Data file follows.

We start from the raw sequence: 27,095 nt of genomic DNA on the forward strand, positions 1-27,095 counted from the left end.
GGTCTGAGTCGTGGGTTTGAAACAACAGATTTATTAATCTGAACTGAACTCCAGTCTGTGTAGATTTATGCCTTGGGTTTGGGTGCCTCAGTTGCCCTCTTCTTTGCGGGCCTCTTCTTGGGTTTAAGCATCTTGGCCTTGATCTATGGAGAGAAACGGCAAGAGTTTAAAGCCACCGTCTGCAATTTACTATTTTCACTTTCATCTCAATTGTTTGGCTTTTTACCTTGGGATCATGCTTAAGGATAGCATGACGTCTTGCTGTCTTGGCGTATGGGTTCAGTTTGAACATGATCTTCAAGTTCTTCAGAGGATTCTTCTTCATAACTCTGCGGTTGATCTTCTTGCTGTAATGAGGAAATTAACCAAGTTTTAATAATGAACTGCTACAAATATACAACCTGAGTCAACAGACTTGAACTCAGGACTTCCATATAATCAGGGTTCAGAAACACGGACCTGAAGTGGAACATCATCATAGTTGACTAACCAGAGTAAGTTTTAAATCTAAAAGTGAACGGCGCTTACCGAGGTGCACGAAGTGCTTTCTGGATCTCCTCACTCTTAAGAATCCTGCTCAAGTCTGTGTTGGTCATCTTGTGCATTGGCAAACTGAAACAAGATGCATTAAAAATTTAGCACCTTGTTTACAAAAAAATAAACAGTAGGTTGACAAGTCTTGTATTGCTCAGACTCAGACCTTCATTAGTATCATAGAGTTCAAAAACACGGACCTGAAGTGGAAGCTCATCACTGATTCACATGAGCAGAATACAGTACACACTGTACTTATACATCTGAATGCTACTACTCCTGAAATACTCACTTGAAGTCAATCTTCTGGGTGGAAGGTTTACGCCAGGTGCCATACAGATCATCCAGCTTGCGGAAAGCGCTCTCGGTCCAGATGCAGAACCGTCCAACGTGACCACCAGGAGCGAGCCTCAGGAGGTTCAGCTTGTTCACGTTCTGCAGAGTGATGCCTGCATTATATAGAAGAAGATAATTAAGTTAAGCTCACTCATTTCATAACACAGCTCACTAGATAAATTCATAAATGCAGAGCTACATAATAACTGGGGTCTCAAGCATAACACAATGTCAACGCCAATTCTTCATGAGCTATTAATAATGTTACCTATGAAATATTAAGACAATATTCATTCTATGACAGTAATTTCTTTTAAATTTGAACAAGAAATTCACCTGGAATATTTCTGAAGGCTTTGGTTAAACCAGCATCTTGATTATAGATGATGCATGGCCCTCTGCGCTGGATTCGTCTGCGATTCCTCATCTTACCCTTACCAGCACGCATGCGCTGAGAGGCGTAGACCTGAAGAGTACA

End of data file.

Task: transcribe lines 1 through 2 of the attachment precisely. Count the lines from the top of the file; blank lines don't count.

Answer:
We start from the raw sequence: 27,095 nt of genomic DNA on the forward strand, positions 1-27,095 counted from the left end.
GGTCTGAGTCGTGGGTTTGAAACAACAGATTTATTAATCTGAACTGAACTCCAGTCTGTGTAGATTTATGCCTTGGGTTTGGGTGCCTCAGTTGCCCTCTTCTTTGCGGGCCTCTTCTTGGGTTTAAGCATCTTGGCCTTGATCTATGGAGAGAAACGGCAAGAGTTTAAAGCCACCGTCTGCAATTTACTATTTTCACTTTCATCTCAATTGTTTGGCTTTTTACCTTGGGATCATGCTTAAGGATAGCATGACGTCTTGCTGTCTTGGCGTATGGGTTCAGTTTGAACATGATCTTCAAGTTCTTCAGAGGATTCTTCTTCATAACTCTGCGGTTGATCTTCTTGCTGTAATGAGGAAATTAACCAAGTTTTAATAATGAACTGCTACAAATATACAACCTGAGTCAACAGACTTGAACTCAGGACTTCCATATAATCAGGGTTCAGAAACACGGACCTGAAGTGGAACATCATCATAGTTGACTAACCAGAGTAAGTTTTAAATCTAAAAGTGAACGGCGCTTACCGAGGTGCACGAAGTGCTTTCTGGATCTCCTCACTCTTAAGAATCCTGCTCAAGTCTGTGTTGGTCATCTTGTGCATTGGCAAACTGAAACAAGATGCATTAAAAATTTAGCACCTTGTTTACAAAAAAATAAACAGTAGGTTGACAAGTCTTGTATTGCTCAGACTCAGACCTTCATTAGTATCATAGAGTTCAAAAACACGGACCTGAAGTGGAAGCTCATCACTGATTCACATGAGCAGAATACAGTACACACTGTACTTATACATCTGAATGCTACTACTCCTGAAATACTCACTTGAAGTCAATCTTCTGGGTGGAAGGTTTACGCCAGGTGCCATACAGATCATCCAGCTTGCGGAAAGCGCTCTCGGTCCAGATGCAGAACCGTCCAACGTGACCACCAGGAGCGAGCCTCAGGAGGTTCAGCTTGTTCACGTTCTGCAGAGTGATGCCTGCATTATATAGAAGAAGATAATTAAGTTAAGCTCACTCATTTCATAACACAGCTCACTAGATAAATTCATAAATGCAGAGCTACATAATAACTGGGGTCTCAAGCATAACACAATGTCAACGCCAATTCTTCATGAGCTATTAATAATGTTACCTATGAAATATTAAGACAATATTCATTCTATGACAGTAATTTCTTTTAAATTTGAACAAGAAATTCACCTGGAATATTTCTGAAGGCTTTGGTTAAACCAGCATCTTGATTATAGATGATGCATGGCCCTCTGCGCTGGATTCGTCTGCGATTCCTCATCTTACCCTTACCAGCACGCATGCGCTGAGAGGCGTAGACCTGAAGAGTACA